Unintentional Utility system reclosing into live island may damage switchgear
Islanding
and loads.
Ground Fault
Single-phase fault -> TOVs on unfaulted phase.
Overvoltage
Harmonics
Harmonics caused by PV inverter
Dynamics
Effect of fast transients caused by cloud shading and system
disturbances. Dynamic interaction of transients with other
conventional and non-conventional control devices.
Unwanted
Control
Interaction
Uncoordinated control actions (e.g., Volt/Var control) between
autonomously acting inverters causing unwanted oscillatory
behavior (hunting).
Feeder
Imbalance
Imbalance caused by uneven distribution of PV causing Neutralto-Earth voltages, Overloaded Neutrals
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DER not just a challenge for
distribution
14 GW Ramp
in ~3 hours
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What are the potential benefits?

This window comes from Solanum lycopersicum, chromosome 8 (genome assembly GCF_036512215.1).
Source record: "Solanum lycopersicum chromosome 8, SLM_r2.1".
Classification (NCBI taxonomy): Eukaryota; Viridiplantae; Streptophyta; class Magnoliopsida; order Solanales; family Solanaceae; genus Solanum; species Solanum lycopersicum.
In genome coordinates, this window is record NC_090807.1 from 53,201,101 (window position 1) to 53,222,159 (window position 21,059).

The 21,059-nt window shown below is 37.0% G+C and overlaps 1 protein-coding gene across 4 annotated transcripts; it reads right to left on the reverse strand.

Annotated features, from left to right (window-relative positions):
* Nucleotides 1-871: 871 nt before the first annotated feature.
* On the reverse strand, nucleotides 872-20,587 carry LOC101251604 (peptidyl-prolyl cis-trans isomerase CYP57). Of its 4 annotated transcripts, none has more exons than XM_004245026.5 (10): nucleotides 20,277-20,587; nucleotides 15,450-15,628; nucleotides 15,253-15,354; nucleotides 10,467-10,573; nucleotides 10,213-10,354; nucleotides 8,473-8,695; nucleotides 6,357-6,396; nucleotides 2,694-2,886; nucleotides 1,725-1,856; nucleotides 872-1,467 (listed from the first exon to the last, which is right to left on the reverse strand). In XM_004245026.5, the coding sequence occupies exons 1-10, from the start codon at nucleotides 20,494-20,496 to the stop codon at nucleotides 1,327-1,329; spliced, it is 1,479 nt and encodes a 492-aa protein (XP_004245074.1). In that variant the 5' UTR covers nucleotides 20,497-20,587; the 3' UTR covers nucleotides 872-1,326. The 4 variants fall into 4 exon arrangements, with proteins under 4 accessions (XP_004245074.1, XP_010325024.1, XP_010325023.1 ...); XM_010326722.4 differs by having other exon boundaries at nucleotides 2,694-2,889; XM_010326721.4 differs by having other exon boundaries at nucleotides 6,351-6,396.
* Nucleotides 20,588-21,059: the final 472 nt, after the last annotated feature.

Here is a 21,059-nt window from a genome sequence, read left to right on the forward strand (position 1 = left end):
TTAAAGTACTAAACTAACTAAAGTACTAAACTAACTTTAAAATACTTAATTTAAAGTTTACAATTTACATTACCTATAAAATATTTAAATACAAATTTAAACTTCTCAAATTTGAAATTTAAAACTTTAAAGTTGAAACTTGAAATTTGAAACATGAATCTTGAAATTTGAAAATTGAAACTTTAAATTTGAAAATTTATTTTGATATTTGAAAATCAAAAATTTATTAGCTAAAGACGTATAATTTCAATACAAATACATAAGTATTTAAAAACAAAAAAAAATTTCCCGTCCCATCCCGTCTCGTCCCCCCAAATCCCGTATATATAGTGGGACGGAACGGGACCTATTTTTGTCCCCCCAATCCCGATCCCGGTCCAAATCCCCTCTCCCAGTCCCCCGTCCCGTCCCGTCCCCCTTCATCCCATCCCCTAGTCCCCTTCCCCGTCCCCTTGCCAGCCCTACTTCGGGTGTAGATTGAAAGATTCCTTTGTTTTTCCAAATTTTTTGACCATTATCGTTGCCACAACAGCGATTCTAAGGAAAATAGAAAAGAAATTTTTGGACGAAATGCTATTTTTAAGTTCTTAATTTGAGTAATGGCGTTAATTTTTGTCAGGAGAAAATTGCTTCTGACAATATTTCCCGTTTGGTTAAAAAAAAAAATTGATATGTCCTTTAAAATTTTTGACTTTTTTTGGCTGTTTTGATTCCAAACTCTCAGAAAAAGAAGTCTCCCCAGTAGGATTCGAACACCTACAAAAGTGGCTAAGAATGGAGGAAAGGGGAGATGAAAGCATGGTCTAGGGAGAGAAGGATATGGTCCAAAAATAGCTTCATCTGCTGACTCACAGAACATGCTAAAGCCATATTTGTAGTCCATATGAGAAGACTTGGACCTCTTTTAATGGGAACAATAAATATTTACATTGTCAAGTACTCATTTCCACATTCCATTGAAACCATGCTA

Category
Voltage
Control
Benefit
Dynamic control of feeder voltage to
1) keep voltage within acceptable limits and
2) smoothen DER-caused voltage fluctuation.
Ability to create arbitrary load shapes to meet operation needs to
1) shift peak load,
Power Flow 2) prevent steep rises in load demand due to non-coinciding DER
generation peak and load peak (“duck curve”),
3) reduce losses, line loading, etc.
Independent operation of portions of the grid and critical facilities
Reliability
(microgrid) => increasing reliability during disaster.
Economics
Make excess energy generated and/or stored by DER available for
the wholesale market.
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CEATI Gap Analysis: Utility Survey
http://www.ceati.com/projects/publications/publication-details/?pid=50%2F124
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Purpose of Simulations
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Why simulations?
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Purpose
Predict & Mitigate Issues
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Simulation Tools
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Tool Selection:
Lot’s of Tools
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Let’s Categorize…
Operational Tools
Online operation
Facilitate real-time operational
decision.
DMS, Gridiant’s GRIDview,